From Project: RETURN TO NITASSINAN: Innu boys lie on a sandbar in Lake Melville, cooling off from the July heat and temproarily escaping the pathos of village life, Sheshatshiu, Nitassinan/Labrador.
Feb 24, 2016
Although this is an older body of work, for me it is arguably the most important project I have ever done, striving to get at the heart of possibly the most important issue to afflict my country, the colonial legacy ofÂ our troubled relationship with its indigenous people. Begun nearly 30 years ago, most or allÂ of the elders have died (as have indeed many of my contemporaries"particularly the leaders, strangely enough"and the infants I photographed now have children of their own. And despite these changes, I gather much has not changed.
And so with this being the 20th anniversary of my last visit, I've recently decided thatÂ if I can raise the tens of thousands of dollars that are required to work in the far north of Canada, I will go.
I say 'arguably my most important' because on one hand there is no denying that itÂ was comprehensive and singular document of a time when a small band of fewer than 2000Â indigenous Innu took on not only multiple levels of government and NATO itself, but then beyond that, confronted many of their own inner cultural demons.
However, that said, I would return, not so much to pick up where I left off (though I haven't entirelyÂ ruled this out), but perhaps more important for those of us who consider ourselves documentarians, using encounters based on my original photographs to interrogate in word, sound, image and motion the validity and effects of what we do. In particular there is an ongoing critique of documentary as an odious contemporary form of precisely the type of colonialism and cultural imperialism that many of us set out to expose. That critique is not at all without merit. Even when I was there originally"and for all the years since on so many other projects"I've frequently been troubled with the inequality of power of representation we hold. When you marry that up withÂ the extraordinary reach and power of Big Media, the way such work often is"or used to be"distributed, invariably filtered through their globalized and corporatized biases and entrenched interests, it is not uncommon for the bestÂ of of a photographer'sÂ intentions not only to fail, but to backfire,Â exacerbating precisely the circumstances one set out to remedy, or worse, to harm people's lives.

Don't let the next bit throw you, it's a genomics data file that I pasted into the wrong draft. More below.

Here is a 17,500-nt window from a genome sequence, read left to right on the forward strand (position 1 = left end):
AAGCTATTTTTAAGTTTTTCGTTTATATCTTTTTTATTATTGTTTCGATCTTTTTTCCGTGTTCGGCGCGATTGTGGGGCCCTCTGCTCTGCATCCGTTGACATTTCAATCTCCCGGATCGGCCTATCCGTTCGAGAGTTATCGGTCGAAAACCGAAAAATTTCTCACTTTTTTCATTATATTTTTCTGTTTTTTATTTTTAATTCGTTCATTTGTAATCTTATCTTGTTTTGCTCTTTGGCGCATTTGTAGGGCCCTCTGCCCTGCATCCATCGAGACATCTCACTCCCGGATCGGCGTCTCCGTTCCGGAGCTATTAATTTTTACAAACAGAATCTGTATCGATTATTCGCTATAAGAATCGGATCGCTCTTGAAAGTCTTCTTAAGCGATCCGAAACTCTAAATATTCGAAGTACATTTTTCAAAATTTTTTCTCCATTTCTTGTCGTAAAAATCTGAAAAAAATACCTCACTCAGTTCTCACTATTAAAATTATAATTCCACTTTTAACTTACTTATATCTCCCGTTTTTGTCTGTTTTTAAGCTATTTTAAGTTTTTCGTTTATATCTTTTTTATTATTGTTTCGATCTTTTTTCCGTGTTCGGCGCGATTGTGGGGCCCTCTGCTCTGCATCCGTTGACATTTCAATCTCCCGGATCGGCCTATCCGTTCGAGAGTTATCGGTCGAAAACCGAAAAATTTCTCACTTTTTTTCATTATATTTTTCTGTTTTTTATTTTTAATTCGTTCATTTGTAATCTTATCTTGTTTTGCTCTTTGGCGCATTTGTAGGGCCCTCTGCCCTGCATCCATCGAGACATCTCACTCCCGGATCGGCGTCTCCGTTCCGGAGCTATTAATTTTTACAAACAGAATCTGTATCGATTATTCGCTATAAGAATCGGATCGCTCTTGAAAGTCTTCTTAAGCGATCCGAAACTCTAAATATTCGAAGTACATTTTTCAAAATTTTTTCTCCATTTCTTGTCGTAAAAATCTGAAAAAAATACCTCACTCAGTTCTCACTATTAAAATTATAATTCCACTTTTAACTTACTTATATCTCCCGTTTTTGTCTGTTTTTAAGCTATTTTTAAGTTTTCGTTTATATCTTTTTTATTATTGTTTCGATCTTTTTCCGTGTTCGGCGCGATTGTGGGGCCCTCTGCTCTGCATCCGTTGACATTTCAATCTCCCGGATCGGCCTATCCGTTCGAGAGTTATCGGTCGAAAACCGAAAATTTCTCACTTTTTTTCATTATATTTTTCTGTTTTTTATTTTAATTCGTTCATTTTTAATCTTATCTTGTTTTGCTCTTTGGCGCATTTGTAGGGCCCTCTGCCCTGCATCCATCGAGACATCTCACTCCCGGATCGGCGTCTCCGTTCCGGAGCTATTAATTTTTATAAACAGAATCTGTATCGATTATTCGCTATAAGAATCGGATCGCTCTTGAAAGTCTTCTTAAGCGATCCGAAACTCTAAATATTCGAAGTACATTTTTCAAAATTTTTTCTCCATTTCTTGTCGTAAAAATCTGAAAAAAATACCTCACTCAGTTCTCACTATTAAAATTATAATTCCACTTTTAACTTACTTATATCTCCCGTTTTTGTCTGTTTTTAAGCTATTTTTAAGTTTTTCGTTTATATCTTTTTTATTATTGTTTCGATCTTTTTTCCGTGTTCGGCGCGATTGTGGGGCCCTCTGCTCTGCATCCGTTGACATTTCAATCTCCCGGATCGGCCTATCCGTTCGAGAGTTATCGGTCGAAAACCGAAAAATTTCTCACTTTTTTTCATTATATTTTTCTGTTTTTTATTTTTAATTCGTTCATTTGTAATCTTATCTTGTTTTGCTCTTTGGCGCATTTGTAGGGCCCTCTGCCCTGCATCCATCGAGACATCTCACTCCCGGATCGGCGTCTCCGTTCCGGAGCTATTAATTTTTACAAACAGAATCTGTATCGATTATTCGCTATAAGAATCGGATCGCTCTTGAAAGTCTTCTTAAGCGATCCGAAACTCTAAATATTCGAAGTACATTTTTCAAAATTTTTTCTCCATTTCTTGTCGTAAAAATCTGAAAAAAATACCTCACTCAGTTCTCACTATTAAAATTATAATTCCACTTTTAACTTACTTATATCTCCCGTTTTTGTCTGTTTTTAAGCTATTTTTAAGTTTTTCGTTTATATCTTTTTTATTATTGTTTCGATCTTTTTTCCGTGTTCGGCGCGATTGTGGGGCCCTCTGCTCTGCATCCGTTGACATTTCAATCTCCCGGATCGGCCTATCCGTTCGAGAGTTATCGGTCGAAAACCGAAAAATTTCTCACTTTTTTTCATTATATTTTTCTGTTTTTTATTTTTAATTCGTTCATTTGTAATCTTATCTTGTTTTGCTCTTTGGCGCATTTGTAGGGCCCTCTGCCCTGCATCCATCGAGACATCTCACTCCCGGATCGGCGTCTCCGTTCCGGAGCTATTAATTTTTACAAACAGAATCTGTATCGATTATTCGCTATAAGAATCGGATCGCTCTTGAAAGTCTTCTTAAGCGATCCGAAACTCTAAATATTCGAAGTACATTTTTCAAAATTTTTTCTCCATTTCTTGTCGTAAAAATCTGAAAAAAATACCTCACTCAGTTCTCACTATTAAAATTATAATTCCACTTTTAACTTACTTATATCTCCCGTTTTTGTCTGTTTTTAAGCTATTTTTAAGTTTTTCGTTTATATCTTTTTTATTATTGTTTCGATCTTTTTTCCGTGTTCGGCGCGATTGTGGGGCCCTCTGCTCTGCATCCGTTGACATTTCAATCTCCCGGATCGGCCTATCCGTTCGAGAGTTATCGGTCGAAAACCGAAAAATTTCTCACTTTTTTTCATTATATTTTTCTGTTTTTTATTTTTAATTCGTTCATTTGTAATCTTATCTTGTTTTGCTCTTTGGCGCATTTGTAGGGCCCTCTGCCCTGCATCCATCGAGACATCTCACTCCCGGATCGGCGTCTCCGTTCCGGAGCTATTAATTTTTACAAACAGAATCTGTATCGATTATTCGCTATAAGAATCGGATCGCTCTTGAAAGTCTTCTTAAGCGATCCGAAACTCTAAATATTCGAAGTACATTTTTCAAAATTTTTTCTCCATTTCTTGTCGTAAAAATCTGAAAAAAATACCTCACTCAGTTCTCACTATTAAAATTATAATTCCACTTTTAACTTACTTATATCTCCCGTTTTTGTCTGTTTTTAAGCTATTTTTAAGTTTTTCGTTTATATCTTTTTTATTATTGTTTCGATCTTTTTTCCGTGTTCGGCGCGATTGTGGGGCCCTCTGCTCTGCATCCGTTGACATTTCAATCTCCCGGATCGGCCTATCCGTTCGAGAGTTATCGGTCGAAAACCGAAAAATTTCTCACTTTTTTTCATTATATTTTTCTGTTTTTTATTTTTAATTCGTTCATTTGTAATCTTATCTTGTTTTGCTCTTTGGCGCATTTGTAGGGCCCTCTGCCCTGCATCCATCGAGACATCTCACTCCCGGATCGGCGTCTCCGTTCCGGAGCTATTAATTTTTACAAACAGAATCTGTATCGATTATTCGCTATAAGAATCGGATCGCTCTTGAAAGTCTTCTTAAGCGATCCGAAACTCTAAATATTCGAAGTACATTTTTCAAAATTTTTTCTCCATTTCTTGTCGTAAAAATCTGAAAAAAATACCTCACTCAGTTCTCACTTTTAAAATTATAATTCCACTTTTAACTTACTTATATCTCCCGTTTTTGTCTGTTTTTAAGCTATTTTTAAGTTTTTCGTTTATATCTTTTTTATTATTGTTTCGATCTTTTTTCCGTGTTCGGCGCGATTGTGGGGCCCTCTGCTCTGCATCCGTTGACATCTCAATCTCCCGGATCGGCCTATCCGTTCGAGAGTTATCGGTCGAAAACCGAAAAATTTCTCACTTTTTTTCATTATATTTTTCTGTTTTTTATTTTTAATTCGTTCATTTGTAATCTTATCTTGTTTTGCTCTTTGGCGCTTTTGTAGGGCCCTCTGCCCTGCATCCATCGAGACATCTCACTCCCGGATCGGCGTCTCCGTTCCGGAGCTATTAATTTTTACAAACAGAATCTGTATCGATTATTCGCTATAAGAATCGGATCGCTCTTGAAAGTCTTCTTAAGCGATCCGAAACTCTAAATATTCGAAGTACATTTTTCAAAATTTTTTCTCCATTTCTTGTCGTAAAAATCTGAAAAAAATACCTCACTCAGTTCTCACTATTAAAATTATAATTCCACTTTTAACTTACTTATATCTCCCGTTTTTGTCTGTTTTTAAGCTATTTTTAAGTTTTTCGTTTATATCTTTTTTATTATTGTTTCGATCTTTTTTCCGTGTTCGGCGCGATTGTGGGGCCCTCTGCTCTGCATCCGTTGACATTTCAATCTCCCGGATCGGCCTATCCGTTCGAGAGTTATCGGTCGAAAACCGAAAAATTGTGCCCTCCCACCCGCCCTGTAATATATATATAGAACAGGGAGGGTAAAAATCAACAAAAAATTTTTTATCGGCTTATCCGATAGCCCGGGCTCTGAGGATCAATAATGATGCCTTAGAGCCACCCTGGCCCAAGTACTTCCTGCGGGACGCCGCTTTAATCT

As such it will be very reflective, and I assume in moments I will find myself dulyÂ under assault. As such, it promises to be a very challenging project.
But first I need to raise a lot of money to get there.